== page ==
Boris Johnson, the bombastic politician who played a decisive role in the 2016 Brexit referendum, is the new prime minister of the United Kingdom. He inherits the perplexing challenge of executing Britain’s withdrawal from the European Union.
Johnson shook hands with Queen Elizabeth II at Buckingham Palace on Wednesday afternoon as he was granted royal assent to form a new government as the leader of the Conservative Party.
After his meeting with the Queen, Johnson was expected to give a speech to the nation outside the black door of Number 10, where, traditionally, new leaders lay out their mandate for the office.
Despite his Conservative Party’s flimsy majority in Parliament, Johnson has pledged to do in three months what his predecessor Theresa May could not do in three years: lead Britain out of the EU.
He also inherits a mounting crisis with Iran, following the seizure of a British-flagged oil tanker last week, which has thrust the UK into the middle of a standoff between Tehran and Washington.
All of this falls in the lap of one of the most divisive politicians of his generation, who has said much on Brexit, Iran and many other topics, but has so far divulged little about any potential plan for his premiership.
“He’s made a big pitch of re-energizing the country and bringing back optimism as a way he wants to do things,” Tim Durrant, a senior researcher at the London-based Institute for Government think tank, told CNN. “We’ll see if he has any details on the actual issues.”
The governing Conservative party announced Tuesday that Johnson, a former mayor of London and British foreign secretary, won 66% of votes to become the party’s next leader. The vote was triggered after an embattled May was forced into resigning after losing the support of her cabinet, many of whom were fed up with her inability to secure Brexit.
As prime minister, Johnson, 55, inherits the same problems of a deeply divided Parliament and nation, but under even more pressured circumstances.
“Even though Boris faces the same issues that May was confronted with when she took office … the context of those issues is much different in terms of the parliamentary arithmetic and timing,” Durrant said.
Throughout his leadership campaign, Johnson was vocal about his readiness to exit the EU without a deal, pledging to leave on October 31, the latest deadline for the UK to depart the bloc.
If he cannot negotiate a new deal with the EU, Johnson has said that he’d be willing to force Brexit through on that date. He has refused to rule out suspending parliament in order to do so.
Given that the EU says it isn’t interested in reopening the Withdrawal Agreement — the deal that May made with the bloc in 2018 but which has failed to satisfy both the Europhile and Euroskeptic wings of both the Tory party and Parliament — there’s seemingly no common position on which those negotiations could take place.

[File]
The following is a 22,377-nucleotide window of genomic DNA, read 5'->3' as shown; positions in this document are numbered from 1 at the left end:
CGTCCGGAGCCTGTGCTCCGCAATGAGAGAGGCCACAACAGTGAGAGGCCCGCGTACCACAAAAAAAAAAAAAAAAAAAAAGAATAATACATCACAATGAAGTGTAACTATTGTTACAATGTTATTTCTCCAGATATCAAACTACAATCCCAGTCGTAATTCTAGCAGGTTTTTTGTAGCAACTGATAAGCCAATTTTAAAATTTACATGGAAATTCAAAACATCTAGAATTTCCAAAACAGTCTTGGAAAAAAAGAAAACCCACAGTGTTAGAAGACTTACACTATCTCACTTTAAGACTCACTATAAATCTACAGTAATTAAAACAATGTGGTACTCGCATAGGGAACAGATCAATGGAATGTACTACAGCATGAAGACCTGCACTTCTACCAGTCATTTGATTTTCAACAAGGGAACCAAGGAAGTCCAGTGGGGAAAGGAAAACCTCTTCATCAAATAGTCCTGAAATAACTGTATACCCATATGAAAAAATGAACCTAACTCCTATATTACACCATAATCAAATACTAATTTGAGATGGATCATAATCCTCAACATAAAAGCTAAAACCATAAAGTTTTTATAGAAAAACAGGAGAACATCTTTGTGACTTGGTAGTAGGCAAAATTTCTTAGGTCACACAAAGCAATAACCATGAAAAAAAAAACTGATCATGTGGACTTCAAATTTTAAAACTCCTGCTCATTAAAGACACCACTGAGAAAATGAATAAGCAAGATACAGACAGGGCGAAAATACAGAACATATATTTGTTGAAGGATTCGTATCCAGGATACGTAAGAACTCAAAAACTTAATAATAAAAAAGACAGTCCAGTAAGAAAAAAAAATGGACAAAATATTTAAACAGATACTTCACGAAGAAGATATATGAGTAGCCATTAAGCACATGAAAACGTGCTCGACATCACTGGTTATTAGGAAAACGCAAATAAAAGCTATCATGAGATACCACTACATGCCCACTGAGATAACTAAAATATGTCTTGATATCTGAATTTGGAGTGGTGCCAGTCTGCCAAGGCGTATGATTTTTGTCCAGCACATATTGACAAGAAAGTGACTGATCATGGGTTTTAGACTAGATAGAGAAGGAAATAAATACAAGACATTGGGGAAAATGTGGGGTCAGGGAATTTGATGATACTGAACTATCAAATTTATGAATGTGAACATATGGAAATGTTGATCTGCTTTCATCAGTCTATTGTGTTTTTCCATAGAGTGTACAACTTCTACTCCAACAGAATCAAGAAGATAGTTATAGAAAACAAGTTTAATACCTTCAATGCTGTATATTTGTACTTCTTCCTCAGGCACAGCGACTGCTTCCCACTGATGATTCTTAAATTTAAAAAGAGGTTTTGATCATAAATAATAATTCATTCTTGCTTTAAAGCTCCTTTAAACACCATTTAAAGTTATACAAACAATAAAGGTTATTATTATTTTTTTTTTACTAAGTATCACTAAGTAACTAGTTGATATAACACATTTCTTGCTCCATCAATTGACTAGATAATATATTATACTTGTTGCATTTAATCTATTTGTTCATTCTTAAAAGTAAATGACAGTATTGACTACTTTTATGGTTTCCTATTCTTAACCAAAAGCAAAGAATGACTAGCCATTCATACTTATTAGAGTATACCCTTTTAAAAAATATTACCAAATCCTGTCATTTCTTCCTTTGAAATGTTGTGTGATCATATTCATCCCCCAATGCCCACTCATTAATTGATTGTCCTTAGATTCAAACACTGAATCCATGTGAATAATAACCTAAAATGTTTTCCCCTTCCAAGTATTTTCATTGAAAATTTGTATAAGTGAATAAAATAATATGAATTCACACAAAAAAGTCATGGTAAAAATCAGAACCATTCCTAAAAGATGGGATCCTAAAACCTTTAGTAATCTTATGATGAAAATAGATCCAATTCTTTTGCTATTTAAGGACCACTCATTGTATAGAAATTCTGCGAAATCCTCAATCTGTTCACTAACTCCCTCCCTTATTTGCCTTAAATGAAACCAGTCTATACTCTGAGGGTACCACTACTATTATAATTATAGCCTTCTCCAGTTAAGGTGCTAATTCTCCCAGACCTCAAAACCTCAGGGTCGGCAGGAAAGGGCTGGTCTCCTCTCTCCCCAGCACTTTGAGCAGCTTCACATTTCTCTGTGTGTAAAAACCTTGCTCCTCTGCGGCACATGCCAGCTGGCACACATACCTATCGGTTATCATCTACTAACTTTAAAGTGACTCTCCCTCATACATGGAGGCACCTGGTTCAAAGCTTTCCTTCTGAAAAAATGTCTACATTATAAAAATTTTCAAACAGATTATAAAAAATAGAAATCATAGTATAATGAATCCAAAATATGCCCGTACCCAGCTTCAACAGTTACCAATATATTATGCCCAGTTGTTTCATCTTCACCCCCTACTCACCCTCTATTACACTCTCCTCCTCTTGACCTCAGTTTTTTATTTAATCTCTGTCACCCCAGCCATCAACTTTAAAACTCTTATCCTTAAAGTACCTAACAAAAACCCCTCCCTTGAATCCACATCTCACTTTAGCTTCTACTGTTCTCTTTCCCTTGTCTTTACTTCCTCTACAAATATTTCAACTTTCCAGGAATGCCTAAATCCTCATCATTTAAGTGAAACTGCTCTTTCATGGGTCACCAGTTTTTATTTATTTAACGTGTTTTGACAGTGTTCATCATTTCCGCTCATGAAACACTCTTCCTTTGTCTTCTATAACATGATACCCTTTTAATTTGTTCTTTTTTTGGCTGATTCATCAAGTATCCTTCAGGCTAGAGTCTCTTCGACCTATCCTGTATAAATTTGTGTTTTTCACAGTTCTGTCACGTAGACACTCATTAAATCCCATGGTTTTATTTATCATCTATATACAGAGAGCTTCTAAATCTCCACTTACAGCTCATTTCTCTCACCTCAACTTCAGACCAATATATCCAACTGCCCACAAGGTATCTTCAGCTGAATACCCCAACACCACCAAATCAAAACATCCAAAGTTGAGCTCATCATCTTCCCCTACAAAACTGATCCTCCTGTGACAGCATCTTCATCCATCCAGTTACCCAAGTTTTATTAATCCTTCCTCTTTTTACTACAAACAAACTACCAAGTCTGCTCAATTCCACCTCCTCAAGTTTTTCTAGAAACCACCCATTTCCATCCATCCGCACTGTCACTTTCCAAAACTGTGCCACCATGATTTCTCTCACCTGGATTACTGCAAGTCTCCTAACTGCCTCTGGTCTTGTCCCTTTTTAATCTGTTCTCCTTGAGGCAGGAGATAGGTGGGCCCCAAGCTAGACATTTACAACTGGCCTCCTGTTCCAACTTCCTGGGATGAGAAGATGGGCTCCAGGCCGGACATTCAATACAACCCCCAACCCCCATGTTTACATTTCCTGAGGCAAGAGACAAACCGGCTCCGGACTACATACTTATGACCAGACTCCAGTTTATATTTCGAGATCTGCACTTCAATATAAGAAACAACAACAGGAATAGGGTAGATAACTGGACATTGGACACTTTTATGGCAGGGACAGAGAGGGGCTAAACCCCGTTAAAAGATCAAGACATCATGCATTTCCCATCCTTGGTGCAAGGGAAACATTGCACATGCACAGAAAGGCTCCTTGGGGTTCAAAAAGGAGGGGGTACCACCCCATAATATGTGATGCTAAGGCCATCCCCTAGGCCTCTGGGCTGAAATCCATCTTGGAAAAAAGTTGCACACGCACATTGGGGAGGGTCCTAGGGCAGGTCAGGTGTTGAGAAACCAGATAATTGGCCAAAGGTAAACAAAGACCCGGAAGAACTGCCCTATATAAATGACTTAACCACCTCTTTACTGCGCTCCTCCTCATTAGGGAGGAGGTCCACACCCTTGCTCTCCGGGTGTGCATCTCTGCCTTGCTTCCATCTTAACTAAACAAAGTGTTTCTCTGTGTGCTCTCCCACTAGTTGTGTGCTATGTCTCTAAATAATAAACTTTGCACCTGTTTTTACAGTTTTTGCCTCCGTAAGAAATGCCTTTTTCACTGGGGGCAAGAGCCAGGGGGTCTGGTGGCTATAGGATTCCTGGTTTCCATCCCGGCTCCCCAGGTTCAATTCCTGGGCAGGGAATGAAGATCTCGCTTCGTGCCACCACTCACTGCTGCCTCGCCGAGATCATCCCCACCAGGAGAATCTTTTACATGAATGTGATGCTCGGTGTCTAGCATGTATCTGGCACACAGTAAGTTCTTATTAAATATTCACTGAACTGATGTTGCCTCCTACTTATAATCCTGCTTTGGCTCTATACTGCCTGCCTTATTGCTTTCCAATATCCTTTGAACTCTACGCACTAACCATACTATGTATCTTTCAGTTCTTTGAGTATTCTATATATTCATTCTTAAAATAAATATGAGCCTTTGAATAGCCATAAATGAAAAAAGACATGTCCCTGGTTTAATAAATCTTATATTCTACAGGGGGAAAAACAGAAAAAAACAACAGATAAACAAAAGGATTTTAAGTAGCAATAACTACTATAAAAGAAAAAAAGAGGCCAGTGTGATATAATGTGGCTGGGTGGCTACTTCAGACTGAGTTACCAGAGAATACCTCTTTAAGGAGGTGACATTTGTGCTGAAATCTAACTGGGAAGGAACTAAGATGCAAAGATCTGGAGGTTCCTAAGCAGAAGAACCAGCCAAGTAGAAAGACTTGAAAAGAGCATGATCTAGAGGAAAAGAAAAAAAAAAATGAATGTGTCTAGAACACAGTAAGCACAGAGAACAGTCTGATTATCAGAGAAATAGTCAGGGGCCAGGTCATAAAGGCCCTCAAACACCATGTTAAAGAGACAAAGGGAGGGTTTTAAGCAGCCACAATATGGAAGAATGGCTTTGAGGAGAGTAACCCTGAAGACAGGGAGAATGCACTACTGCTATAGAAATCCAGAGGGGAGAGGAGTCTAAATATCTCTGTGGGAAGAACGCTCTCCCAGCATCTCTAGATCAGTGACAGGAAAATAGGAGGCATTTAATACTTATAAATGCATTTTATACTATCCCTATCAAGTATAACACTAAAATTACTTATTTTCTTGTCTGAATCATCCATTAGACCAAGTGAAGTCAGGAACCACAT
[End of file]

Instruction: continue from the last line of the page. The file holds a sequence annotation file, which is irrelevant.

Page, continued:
While Johnson’s stance on Brexit has defined his leadership bid, his incendiary remarks on everything from religion to race have sparked criticism about his character, and his malleable political views have raised questions about his convictions. He notably broke ranks with then-prime minister David Cameron in 2016 to back Brexit at the last minute, making him the hero of the Brexiteers.
But Johnson’s ability to shock, paired with his self-effacing humor and boyish charm, also helped him score two terms as London mayor, vaulted him into a stint as foreign secretary and ultimately made him a household name.
US President Donald Trump tweeted to congratulate Johnson on Tuesday: “He will be great!”
Johnson’s father Stanley told CNN that he thinks his son will get along with Trump — but warned that the relationship cannot be subservient: “We’re going to have to be careful not to be too slavishly geared to America.”
The man whose childhood dream was to be “World King” will see his tenure as prime minister defined by his ability to pull Britain out of the world’s largest trade block. But even as the UK turns inwards, its significance in the global political landscape is seemingly at an inflection point.
First on Johnson’s to-do list will be maneuvering an escalating crisis with Iran.
The British-flagged oil tanker, the Stena Impero, is still in Iranian custody days after it was captured by the Islamic Revolutionary Guard Corps in the strategic Strait of Hormuz. Since its seizure, questions have swirled over why more wasn’t done by the UK government to protect British-flagged ships operating in the Strait — which links the Gulf of Oman and the Persian Gulf — despite warnings.
While calling for the tanker’s release, Johnson will also need to tow the line with Washington. The tanker looks set to become a pawn in the mounting stalemate between Iran and Western powers, as Tehran fights to free itself from the crippling effects of US economic sanctions and reset nuclear talks.
The UK — one of three European powers that have sought to save the 2015 Iran nuclear deal even after the US dropped out — has worked to safeguard the landmark agreement while appeasing Washington, a balancing act that has become increasingly difficult as Iran raises the stakes in the Gulf.